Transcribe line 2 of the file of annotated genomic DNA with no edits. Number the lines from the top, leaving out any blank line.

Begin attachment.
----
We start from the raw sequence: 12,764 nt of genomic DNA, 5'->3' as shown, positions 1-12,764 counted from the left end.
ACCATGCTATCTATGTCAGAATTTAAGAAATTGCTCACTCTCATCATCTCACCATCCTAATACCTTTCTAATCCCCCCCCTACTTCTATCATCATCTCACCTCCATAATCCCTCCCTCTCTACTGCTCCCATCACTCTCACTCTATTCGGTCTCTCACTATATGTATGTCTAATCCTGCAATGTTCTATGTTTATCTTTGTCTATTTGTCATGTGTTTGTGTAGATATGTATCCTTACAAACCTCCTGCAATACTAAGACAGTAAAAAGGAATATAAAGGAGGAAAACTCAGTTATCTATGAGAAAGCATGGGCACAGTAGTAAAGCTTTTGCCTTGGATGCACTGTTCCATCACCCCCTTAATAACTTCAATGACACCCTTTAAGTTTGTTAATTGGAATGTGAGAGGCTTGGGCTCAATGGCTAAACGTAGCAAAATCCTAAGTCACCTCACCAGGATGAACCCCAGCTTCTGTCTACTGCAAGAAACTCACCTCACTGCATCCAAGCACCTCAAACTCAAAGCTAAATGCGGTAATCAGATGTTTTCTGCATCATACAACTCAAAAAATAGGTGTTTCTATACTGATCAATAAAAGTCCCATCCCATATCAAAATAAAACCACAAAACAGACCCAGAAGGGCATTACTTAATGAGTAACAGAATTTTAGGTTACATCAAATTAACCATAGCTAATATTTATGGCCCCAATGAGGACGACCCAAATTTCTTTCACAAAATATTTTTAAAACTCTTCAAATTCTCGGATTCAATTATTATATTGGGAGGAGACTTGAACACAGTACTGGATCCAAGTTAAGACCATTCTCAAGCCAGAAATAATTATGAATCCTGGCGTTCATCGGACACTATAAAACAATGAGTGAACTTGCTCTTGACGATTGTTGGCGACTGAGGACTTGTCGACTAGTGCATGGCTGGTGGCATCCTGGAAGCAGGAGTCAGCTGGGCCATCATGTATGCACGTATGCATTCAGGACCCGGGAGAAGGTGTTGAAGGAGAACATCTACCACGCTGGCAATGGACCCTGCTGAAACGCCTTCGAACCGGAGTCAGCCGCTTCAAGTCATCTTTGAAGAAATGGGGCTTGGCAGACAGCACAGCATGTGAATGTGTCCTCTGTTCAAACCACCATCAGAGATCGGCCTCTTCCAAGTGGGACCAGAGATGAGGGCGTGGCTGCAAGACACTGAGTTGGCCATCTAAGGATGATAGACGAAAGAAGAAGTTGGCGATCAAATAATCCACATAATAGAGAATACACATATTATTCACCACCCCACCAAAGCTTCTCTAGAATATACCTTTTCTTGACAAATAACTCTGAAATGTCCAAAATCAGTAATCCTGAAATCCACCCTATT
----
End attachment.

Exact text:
ACCATGCTATCTATGTCAGAATTTAAGAAATTGCTCACTCTCATCATCTCACCATCCTAATACCTTTCTAATCCCCCCCCTACTTCTATCATCATCTCACCTCCATAATCCCTCCCTCTCTACTGCTCCCATCACTCTCACTCTATTCGGTCTCTCACTATATGTATGTCTAATCCTGCAATGTTCTATGTTTATCTTTGTCTATTTGTCATGTGTTTGTGTAGATATGTATCCTTACAAACCTCCTGCAATACTAAGACAGTAAAAAGGAATATAAAGGAGGAAAACTCAGTTATCTATGAGAAAGCATGGGCACAGTAGTAAAGCTTTTGCCTTGGATGCACTGTTCCATCACCCCCTTAATAACTTCAATGACACCCTTTAAGTTTGTTAATTGGAATGTGAGAGGCTTGGGCTCAATGGCTAAACGTAGCAAAATCCTAAGTCACCTCACCAGGATGAACCCCAGCTTCTGTCTACTGCAAGAAACTCACCTCACTGCATCCAAGCACCTCAAACTCAAAGCTAAATGCGGTAATCAGATGTTTTCTGCATCATACAACTCAAAAAATAGGTGTTTCTATACTGATCAATAAAAGTCCCATCCCATATCAAAATAAAACCACAAAACAGACCCAGAAGGGCATTACTTAATGAGTAACAGAATTTTAGGTTACATCAAATTAACCATAGCTAATATTTATGGCCCCAATGAGGACGACCCAAATTTCTTTCACAAAATATTTTTAAAACTCTTCAAATTCTCGGATTCAATTATTATATTGGGAGGAGACTTGAACACAGTACTGGATCCAAGTTAAGACCATTCTCAAGCCAGAAATAATTATGAATCCTGGCGTTCATCGGACACTATAAAACAATGAGTGAACTTGCTCTTGACGATTGTTGGCGACTGAGGACTTGTCGACTAGTGCATGGCTGGTGGCATCCTGGAAGCAGGAGTCAGCTGGGCCATCATGTATGCACGTATGCATTCAGGACCCGGGAGAAGGTGTTGAAGGAGAACATCTACCACGCTGGCAATGGACCCTGCTGAAACGCCTTCGAACCGGAGTCAGCCGCTTCAAGTCATCTTTGAAGAAATGGGGCTTGGCAGACAGCACAGCATGTGAATGTGTCCTCTGTTCAAACCACCATCAGAGATCGGCCTCTTCCAAGTGGGACCAGAGATGAGGGCGTGGCTGCAAGACACTGAGTTGGCCATCTAAGGATGATAGACGAAAGAAGAAGTTGGCGATCAAATAATCCACATAATAGAGAATACACATATTATTCACCACCCCACCAAAGCTTCTCTAGAATATACCTTTTCTTGACAAATAACTCTGAAATGTCCAAAATCAGTAATCCTGAAATCCACCCTATT